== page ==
Once Upon a Time at the End of the World #1 Review: Meet-Cute at the Apocalypse

Once Upon a Time at the End of the World #1 introduces readers to Maceo and Mezzy, two adolescents surviving in solitary on a planet utterly devastated by untold crises – the former squirreled away in a tower, the latter wandering the wasteland. Their version of the apocalypse codes like an inverted Neverland in which wondrous inventions and childlike logic are paired with hellish landscapes and a corrosive color palette. Read charitably, it's a fairytale imagining how children might survive an ever-worsening series of crises, but the lack of grounding or characterization in that fairy tale renders it a momentary diversion.

comic-reviews-once-upon-a-time-at-the-end-of-the-world-1.jpg
(Photo: Boom Studios)

The first issue is at its best when introducing new visual concepts to readers. This apocalyptic earth is as non-specific as possible, presenting a toxic terror that makes Kamandi's landscapes appear gentle by comparison. Elevated nightmares provide artist Alexandre Tefenkgi with a blank canvass on which to imagine worst case scenarios. Every creature is only tangentially connected to reality with mutated scorpions and octopuses delivering terrifically tense sequences. Collapsing cityscapes bound in debris are remarkable to observe as is the indulgent, childlike interior of Maceo's tower. Combined with Lee Loughridge's lush, amber colors reflecting unseen fire across the sky, it makes Once Upon a Time at the End of the World #1 a noteworthy visual spectacle.

That spectacle applies to the designs of rough and trail-ready Mezzy and sheltered Maceo, as well, but there's little else that defines the romantic leads of this meet-cute beginning. They are stock figures that fit neatly into the handful of descriptors provided already. Their motives are thin and connection non-existent. The closest the comic ever comes to romance is Maceo's recognition that Mezzy is a girl inspiring instantaneous infatuation. When the first issue ends, the most obvious cause for why they are now bound together is because that is simply what the story demands.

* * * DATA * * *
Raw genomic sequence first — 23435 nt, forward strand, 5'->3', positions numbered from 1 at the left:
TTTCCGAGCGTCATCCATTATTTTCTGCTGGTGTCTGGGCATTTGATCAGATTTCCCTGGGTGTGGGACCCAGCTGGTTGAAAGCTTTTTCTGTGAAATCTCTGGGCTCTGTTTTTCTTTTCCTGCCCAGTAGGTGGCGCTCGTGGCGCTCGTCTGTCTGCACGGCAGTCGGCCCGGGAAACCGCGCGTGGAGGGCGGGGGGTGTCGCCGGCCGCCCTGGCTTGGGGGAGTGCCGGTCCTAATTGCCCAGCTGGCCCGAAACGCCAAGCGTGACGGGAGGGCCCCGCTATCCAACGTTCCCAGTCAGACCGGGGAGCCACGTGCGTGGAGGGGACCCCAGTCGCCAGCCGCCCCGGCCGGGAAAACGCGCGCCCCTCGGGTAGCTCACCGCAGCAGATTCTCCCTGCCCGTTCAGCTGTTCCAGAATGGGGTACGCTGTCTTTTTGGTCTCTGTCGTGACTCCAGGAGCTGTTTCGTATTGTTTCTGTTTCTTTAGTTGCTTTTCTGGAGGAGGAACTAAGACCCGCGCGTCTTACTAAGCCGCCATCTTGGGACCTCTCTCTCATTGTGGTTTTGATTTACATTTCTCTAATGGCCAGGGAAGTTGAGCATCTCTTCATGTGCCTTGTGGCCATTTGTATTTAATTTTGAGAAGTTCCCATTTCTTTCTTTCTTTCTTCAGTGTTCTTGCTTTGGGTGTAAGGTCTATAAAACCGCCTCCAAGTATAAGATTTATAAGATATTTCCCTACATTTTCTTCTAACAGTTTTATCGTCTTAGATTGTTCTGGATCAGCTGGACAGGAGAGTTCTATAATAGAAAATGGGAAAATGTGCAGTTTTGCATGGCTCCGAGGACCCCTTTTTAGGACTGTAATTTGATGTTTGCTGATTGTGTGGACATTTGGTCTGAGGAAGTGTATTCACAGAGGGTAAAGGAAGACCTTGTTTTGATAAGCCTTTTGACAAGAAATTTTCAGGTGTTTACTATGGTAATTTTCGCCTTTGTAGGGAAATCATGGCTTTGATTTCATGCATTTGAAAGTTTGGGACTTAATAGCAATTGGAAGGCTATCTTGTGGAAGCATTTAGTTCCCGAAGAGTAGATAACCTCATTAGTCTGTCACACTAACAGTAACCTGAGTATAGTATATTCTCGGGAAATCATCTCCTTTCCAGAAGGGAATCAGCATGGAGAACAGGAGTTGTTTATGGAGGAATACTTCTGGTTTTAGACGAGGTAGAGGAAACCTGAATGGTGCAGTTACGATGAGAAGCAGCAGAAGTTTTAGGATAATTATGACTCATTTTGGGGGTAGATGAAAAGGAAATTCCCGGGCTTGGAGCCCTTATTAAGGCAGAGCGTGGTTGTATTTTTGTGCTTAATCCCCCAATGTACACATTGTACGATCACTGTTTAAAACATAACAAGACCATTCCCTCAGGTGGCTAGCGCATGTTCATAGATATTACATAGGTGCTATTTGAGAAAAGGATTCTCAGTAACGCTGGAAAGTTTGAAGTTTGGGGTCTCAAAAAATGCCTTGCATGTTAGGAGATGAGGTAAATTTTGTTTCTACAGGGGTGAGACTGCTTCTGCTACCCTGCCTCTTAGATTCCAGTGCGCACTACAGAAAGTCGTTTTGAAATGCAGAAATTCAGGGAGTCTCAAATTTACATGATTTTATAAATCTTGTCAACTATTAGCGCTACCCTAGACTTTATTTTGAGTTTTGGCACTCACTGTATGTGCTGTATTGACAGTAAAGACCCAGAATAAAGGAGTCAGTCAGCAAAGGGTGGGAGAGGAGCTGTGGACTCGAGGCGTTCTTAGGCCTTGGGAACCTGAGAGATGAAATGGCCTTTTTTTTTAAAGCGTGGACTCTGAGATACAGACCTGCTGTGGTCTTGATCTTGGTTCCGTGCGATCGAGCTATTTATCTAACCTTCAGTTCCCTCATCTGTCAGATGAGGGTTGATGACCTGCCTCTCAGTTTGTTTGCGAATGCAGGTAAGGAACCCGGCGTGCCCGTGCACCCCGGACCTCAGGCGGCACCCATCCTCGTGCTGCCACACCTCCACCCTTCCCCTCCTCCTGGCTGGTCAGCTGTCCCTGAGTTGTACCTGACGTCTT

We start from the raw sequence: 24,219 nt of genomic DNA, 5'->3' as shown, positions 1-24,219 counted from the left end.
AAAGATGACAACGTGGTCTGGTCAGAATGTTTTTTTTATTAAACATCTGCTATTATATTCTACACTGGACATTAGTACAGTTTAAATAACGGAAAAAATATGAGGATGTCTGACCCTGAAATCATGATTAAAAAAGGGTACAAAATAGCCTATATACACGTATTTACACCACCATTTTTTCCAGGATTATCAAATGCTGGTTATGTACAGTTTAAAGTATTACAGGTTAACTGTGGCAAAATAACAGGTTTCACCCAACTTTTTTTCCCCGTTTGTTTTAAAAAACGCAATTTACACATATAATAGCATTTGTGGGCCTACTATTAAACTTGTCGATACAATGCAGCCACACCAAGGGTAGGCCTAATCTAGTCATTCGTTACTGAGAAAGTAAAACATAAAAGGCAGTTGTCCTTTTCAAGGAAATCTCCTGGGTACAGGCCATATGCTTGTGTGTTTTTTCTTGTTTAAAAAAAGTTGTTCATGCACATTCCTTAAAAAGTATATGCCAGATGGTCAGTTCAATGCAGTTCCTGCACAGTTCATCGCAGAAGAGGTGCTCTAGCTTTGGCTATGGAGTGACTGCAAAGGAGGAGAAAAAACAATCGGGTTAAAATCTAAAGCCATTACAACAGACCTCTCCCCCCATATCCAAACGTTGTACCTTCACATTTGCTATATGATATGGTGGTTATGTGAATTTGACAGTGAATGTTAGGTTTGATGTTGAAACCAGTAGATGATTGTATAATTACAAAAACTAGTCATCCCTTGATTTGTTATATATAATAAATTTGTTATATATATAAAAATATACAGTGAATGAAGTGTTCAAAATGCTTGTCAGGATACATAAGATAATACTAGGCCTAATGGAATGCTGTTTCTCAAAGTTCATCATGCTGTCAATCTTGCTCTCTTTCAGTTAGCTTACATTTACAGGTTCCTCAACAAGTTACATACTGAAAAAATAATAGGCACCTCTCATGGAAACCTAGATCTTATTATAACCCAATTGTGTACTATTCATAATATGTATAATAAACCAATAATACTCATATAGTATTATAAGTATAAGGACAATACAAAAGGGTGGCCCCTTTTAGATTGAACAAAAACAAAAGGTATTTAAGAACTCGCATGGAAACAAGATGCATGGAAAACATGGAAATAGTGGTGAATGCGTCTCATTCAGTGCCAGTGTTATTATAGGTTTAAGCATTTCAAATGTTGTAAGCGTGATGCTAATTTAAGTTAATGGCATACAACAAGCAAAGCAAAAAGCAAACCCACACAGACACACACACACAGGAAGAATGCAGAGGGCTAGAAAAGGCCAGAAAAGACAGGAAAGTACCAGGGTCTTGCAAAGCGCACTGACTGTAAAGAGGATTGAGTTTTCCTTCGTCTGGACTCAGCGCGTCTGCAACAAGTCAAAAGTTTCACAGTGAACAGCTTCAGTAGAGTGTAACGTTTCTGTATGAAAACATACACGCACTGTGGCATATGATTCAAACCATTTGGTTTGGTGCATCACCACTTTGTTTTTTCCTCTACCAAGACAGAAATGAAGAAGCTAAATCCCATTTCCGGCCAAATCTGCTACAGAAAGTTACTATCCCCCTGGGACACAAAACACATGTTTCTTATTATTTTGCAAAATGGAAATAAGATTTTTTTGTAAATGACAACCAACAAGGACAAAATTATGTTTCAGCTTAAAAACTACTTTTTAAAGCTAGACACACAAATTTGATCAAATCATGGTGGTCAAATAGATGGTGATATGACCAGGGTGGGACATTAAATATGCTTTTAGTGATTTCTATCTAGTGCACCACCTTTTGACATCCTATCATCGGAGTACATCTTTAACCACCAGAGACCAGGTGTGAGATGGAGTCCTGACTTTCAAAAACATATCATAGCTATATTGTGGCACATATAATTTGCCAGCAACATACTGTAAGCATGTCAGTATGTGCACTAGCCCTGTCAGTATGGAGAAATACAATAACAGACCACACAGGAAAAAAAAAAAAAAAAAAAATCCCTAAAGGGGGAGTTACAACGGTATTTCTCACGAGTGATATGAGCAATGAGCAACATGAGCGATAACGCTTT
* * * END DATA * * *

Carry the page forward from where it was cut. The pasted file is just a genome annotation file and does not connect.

Rather than emphasizing the specifics of either character or providing space for them to establish a relationship, the issues takes it for granted that its' protagonists are generally likable. It instead hangs the story upon a mystery box with a time-jump in the final pages that shows how long the story will go and hangs some further cataclysm upon a previously unmentioned machine with a Dr. Seuss-like name. The utilization of such an unremarkable mystery box to hook reader attention is grating.

Given the series' pitch as a post-apocalyptic romance, it largely misses the mark. While Tefenkgi and Loughridge capture the aesthetics of this setting with colorful charm and dark detail, the space itself is ultimately non-specific and untied to any history beyond "things went bad." The characters fail to provide that same level of interest and their romance is based simply on them being the only boy and girl existing in the same proximate space – a dull and sadly gender-essentializing perspective on the concept. There simply isn't much of interest to be found within the pages of Once Upon a Time at the End of the World below its visual appeal.

Published by Boom Studios

On November 23, 2022

Written by Jason Aaron

Art by Alexandre Tefenkgi and Nick Dragotta

Colors by Lee Loughridge and Rico Renzi

0comments

Letters by AndWorld Design

Cover by Mike del Mundo